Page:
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A Short History of Fencing

Fencing is probably one of the oldest games in existence, for it sprang directly from the duel, and
the latter has been extant as long as there has been war. In the old days there were duels between
two persons, and often between two whole armies, depending on the conditions of war. The
Germanic tribes which swarmed over the Empire at the fall of Rome were perhaps the earliest
people to recognize combat with swords as a means of settling questions of justice or of
vindicating a grievance.
Under the Germanic influence the duel spread all over Christendom. Even as early as the reign of
Charlemagne it was admitted as material proof in the judgments of God. This practice continued
throughout the Middle Ages, as an integral part of chivalry.
It was under the rule of their Catholic Majesties of Spain that the duel first came under official
ban, by the law of the city of Toledo in 1480. Curiously enough, it is shortly before this time that
we find the first book on fencing, Treatise on Arms, by Diego de Valera, which was written
between 1458 and 1471, and which marks the birth of fencing as a scientific art.
Some time later, when Spain became the leading power of Europe, the Spanish armies carried
fencing abroad and particularly into the south of Italy, then one of the main battlefields of the
nations. By that time fencing had also developed in the north of Italy where it was taught in the
universities side by side with law, in such cultural centres as Bologna and Venice, which were
then attracting students from every country in Europe.
If scientific fencing started first in Spain it was in Italy that we find the first great schools where
a fencing tradition was soon established through the lessons and the writings of many famous
master.
The weapons were at first used chiefly for offensive purposed, blows being avoided by body
shifts; later the defense was entrusted to some implement carried by the left arm, a shield, a
dagger, or a cloak.
As fencing gained in subtlety and efficiency the weapons became lighter and this developed the
use of the sword for parrying to the exclusion of anything else. The Italians preserved in their
swords the old cross-bar of the Middle Ages, cutting of the edges so that the bar would not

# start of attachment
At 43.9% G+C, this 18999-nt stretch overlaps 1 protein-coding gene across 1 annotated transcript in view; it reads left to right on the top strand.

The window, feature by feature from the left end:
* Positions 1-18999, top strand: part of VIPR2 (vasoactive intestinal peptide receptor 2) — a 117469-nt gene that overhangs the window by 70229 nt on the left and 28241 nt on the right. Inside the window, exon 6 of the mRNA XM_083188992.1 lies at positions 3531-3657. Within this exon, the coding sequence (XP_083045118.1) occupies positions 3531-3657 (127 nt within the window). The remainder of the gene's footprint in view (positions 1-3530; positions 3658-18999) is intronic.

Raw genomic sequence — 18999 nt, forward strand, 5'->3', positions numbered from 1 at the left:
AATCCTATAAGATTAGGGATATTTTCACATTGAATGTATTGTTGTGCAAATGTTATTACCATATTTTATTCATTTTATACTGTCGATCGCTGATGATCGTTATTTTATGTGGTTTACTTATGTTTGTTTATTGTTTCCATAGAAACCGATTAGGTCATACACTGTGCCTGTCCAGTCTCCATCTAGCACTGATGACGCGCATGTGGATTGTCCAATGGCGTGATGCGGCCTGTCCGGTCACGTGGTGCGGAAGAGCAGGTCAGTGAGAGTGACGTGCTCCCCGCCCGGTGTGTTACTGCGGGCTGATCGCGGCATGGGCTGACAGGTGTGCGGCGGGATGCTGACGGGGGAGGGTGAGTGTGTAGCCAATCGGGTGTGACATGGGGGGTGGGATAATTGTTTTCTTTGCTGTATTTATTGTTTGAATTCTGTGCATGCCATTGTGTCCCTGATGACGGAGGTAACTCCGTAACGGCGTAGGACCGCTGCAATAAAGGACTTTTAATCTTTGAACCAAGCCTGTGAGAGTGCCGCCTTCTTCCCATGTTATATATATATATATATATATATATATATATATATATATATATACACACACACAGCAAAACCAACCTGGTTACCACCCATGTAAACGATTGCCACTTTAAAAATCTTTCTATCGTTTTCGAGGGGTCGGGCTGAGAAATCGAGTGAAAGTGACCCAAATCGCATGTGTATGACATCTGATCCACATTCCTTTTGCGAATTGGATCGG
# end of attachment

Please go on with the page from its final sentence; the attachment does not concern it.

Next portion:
protrude over the circular guard. The French, on the other hand, eliminated the cross-bar entirely,
thus losing some of the strength of the weapon but adding to the ease of its handling. During
these changes the old Spanish swords, which were gradual modification of the chivalric
weapons, passed into the museums, as the armies of Europe came to employ the sabre' and later
the modern firearm.
It was not until 1900 that Spain, the mother of scientific fencing, came to have a distinct school
of her own, under the Spanish master, Don Adelardo Sanz. The Spanish weapon is a modified
form of the Italian cross-bar, so shaped as to facilitate the action of the thumb and index finger in

securing the dexterity of the French weapon while preserving the strength of the Italian sword. In
some parts of Europe it is called the Portuguese foil.
These three schools of fencing which today differ little except insofar as the peculiarities of each
type of weapon demand, dominate fencing all over the world. The Italian school predominates in
Italy, Hungary, Austria, South America and Germany.
The French school predominates in France, England, the United States, and Central America.
The Spanish school predominates in Spain and Portugal.
Each has had its share of great fencing masters: men like Greco, Pini, Pessina, and Nadi, in Italy;
Kirchoffer, Merignac, Rue, and Gaudin in France; Sanz and Carbonel in Spain.
Italian fencing at the end of the seventeenth century divided into two separate schools, the
Bolognese or Italian proper, and the Neapolitan; rivalries between the two schools and the
general backwardness of the century brought indifference towards fencing, and a revival
occurred only at the time of the Napoleonic wars when the enthusiasm for everything military
gave rebirth to fencing.
For a while the French school predominated until a revival of the national spirit brought back the
principles of the old Italian schools which found new followers and supporter: finally, a so-called
mixed school, embodying the best principles of the Italian and French schools, was generally
adopted.
The chief contribution of the French to this mixed school was to make the disengage a
continuous movement, simultaneous with the lunge. The classical Italian school had made the
feint of a disengage and the following lunge distinct movements, and this change revolutionized
fencing in Italy.
In 1861 with the founding of the Accademia Nazionale d'Scherme, Naples, became the centre of
fencing but it was soon overcome in importance by other centres, such as Milan, Leghorn, and
Rome. The rivalry between the north and south still persisted for a while but, at present, the